Erythrocytes are sensitive to the osmotic pressure of the blood plasma. An increase in osmotic pressure shrivels them by withdrawing water, while they swell up and burst in a weaker solution, their pigment is released, and the blood is said to be hemolysed.
Before birth, red blood cells are formed in the bone marrow, liver, spleen, and lymph glands. After birth, the marrow is their only source; in early life the bones are full of red marrow, but later this retreats to the bone ends, leaving the shaft occupied by yellow fatty marrow. In humans, the number of erythrocytes in the blood varies between 4.5 and 5.5 million per cubic millimeter. They survive for about 120 days and are then destroyed in the spleen and liver.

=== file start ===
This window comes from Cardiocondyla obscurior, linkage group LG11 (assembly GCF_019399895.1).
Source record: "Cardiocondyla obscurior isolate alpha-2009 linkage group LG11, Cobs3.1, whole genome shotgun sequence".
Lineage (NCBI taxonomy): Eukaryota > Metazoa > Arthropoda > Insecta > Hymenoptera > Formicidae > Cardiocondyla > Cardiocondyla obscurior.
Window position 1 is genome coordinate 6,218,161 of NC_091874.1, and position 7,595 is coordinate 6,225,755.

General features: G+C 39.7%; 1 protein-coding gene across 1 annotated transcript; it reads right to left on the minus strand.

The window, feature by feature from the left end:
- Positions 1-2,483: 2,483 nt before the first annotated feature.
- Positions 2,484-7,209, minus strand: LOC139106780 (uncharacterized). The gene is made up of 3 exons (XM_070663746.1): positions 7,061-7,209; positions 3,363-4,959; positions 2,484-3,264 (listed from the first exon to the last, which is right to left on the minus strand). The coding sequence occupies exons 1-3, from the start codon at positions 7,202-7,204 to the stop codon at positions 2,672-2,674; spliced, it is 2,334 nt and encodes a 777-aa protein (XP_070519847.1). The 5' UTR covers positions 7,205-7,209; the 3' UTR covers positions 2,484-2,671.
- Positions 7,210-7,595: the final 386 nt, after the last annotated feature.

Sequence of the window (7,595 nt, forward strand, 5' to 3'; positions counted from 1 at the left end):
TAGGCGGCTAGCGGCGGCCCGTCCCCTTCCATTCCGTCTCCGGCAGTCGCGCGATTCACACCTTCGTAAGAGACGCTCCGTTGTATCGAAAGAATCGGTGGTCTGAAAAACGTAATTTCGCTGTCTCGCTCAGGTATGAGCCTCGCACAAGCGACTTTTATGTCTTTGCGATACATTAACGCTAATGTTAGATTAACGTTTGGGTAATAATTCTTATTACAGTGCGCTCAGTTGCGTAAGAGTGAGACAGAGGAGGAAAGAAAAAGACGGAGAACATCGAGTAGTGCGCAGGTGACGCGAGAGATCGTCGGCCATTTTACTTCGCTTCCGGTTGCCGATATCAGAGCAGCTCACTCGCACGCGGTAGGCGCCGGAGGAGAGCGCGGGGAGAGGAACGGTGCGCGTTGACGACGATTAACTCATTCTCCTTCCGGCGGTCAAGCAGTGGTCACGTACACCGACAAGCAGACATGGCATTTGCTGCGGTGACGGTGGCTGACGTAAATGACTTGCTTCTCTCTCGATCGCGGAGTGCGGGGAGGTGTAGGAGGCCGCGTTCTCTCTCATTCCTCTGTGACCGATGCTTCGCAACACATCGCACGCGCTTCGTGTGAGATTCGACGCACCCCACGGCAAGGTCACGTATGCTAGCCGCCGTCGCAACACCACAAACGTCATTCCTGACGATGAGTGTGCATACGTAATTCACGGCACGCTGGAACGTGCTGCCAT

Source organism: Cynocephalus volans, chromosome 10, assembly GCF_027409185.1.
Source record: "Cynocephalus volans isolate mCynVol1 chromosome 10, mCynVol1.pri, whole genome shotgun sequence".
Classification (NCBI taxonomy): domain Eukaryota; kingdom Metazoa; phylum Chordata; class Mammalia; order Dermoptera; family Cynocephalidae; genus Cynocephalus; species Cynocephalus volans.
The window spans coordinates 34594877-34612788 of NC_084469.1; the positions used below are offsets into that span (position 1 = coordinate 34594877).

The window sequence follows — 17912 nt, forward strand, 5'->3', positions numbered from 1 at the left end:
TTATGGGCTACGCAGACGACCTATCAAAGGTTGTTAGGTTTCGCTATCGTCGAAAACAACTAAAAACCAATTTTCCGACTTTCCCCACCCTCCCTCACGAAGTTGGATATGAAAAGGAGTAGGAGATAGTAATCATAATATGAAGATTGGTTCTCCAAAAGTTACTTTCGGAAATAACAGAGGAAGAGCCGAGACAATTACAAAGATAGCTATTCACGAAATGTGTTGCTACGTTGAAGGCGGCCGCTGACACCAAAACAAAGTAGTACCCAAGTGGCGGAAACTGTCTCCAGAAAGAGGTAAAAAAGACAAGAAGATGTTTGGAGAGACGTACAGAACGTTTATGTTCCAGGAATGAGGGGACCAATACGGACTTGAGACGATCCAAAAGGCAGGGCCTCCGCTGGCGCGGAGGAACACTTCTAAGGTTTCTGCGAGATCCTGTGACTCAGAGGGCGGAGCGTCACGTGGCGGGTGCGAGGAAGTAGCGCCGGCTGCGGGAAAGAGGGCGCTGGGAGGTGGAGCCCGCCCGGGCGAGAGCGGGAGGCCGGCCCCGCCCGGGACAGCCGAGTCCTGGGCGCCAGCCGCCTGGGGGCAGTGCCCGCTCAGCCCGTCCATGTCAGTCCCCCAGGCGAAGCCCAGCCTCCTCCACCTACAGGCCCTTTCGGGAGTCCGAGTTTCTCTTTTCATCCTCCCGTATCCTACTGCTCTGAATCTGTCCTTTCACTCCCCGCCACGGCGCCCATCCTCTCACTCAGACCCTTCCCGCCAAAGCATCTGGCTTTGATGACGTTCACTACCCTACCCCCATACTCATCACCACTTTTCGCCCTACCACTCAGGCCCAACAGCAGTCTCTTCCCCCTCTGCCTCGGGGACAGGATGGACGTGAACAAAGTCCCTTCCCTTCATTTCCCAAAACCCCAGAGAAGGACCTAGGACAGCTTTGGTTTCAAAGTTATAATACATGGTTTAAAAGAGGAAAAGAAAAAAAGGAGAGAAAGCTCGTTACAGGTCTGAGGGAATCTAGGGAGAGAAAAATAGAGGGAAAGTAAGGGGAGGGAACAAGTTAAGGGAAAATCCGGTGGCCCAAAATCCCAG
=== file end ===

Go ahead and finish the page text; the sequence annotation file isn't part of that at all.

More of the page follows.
Related category• CELL BIOLOGY
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